DFO

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Re: Aram Khachaturian (1903-1978)
« Reply #25 on: July 17, 2009, 11:38:44 AM »
Well...yes. He's not Oistrakh, but..Michael Jelden K.works for violin solo and with piano.Including a full v.s. and Sonate-Monolog for solo violin. A german Bayerischer Rundfunk CD. Try German Ebay. ;)

Offline Szykneij

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Re: Aram Khachaturian (1903-1978)
« Reply #26 on: July 17, 2009, 12:39:37 PM »
Well...yes. He's not Oistrakh, but..Michael Jelden K.works for violin solo and with piano.Including a full v.s. and Sonate-Monolog for solo violin. A german Bayerischer Rundfunk CD. Try German Ebay. ;)

Found it!



CD Universe -- many thanks!
Men profess to be lovers of music, but for the most part they give no evidence in their opinions and lives that they have heard it.  ~ Henry David Thoreau

Don't pray when it rains if you don't pray when the sun shines. ~ Satchel Paige

Online Brian

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Re: Aram Khachaturian (1903-1978)
« Reply #27 on: July 19, 2009, 02:22:02 PM »
Edit 2: And now I see the cello concerto is a download only. As I'm not into downloads, that's why I haven't noted the cello concerto recording and mixed them up. It seems like the wishlist will have to wait.
I have word from Naxos that the Cello Concerto and Concerto-Rhapsody CD will be released on a physical CD in February.

For now it is a download only:



Thanks to vandermolen for digging up that Philips recording!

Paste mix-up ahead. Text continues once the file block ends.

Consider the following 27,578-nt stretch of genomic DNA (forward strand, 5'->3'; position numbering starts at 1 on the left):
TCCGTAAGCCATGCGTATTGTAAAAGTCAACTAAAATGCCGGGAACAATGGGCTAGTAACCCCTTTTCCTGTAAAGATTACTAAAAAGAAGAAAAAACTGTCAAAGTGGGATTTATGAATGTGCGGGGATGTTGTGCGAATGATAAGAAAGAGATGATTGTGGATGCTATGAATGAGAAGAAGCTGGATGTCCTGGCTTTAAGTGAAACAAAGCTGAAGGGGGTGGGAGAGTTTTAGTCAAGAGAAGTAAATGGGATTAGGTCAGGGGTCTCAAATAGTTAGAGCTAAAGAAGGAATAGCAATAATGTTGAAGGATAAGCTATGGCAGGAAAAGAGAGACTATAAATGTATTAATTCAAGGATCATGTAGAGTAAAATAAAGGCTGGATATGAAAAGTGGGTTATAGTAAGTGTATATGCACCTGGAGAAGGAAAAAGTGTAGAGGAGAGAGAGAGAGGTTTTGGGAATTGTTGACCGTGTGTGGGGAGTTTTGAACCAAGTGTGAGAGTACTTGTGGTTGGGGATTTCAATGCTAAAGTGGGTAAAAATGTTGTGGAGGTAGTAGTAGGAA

Offline jowcol

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Re: Aram Khachaturian (1903-1978)
« Reply #28 on: July 20, 2009, 11:34:44 AM »
He definitely had a way with a melody.   I can't say I go too deep with him, but the Second Symphony is fantastic, and Spartacus and Gayne(sp?) have some heart-stopping moments.  Some of the slow, melancholy parts, (the Lullaby, the Adagio, and the Awakening from the latter) are unbelievably haunting.  I never quite got a hold of the piano concerto or cello concerto, but I probably haven't given them enough listens.


Back in the days of turntables, I must admit that I used to play the Sabre Dance (recorded at 33 rpm) at 45 rpm just for the overload.

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Re: Aram Khachaturian (1903-1978)
« Reply #29 on: July 21, 2009, 08:52:02 AM »
Khachaturian is certainly one of my favorite composers.

I am tickled that the 3rd has been brought up here. I love this symphony. In terms of its form (in the traditional 'symphonic' sense) it is strangely lacking. But for the sheer fun factor, it can't be beat.

THE recording to hear of the work is on Chandos. In the Tjeknavorian and Kondrashin recordings, the organ is too weak. In this recording, the organ is quite loud, as it should be. So are the 15 trumpets. And the percussion. It's just so damn loud.

Yes, it is repetitive...and quite possibly tacky...but the visceral impact of the music is too much not to be swept away by it.

I agree with one of the earlier comments that Gayne is one of the best ballets of the 20th century...often sounds like it could have been written in the 19th century, though...

His incidental music from THE VALENCIAN WINDOW is another favorite of mine. Tuneful as hell.

Offline techniquest

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Re: Aram Khachaturian (1903-1978)
« Reply #30 on: July 22, 2009, 10:53:14 AM »
Ah yes, 'The Valencian Widow'; very tuneful and enjoyable music. In a similar vein we should also mention 'Masquerade' which was also a very tuneful piece of incidental music.
Glad I'm not the only one who really likes the 3rd Symphony- certainly the Glushchenko recording on Chandos has the most powerful organ, in fact as you suggest, the performance and recording is just about as OTT as the music itself.
Thinking about his ballet music, I'd put Spartacus ahead of Gayaneh but both are superb scores and deserve to be up there with the other great romantic ballets.

Tapkaara

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Re: Aram Khachaturian (1903-1978)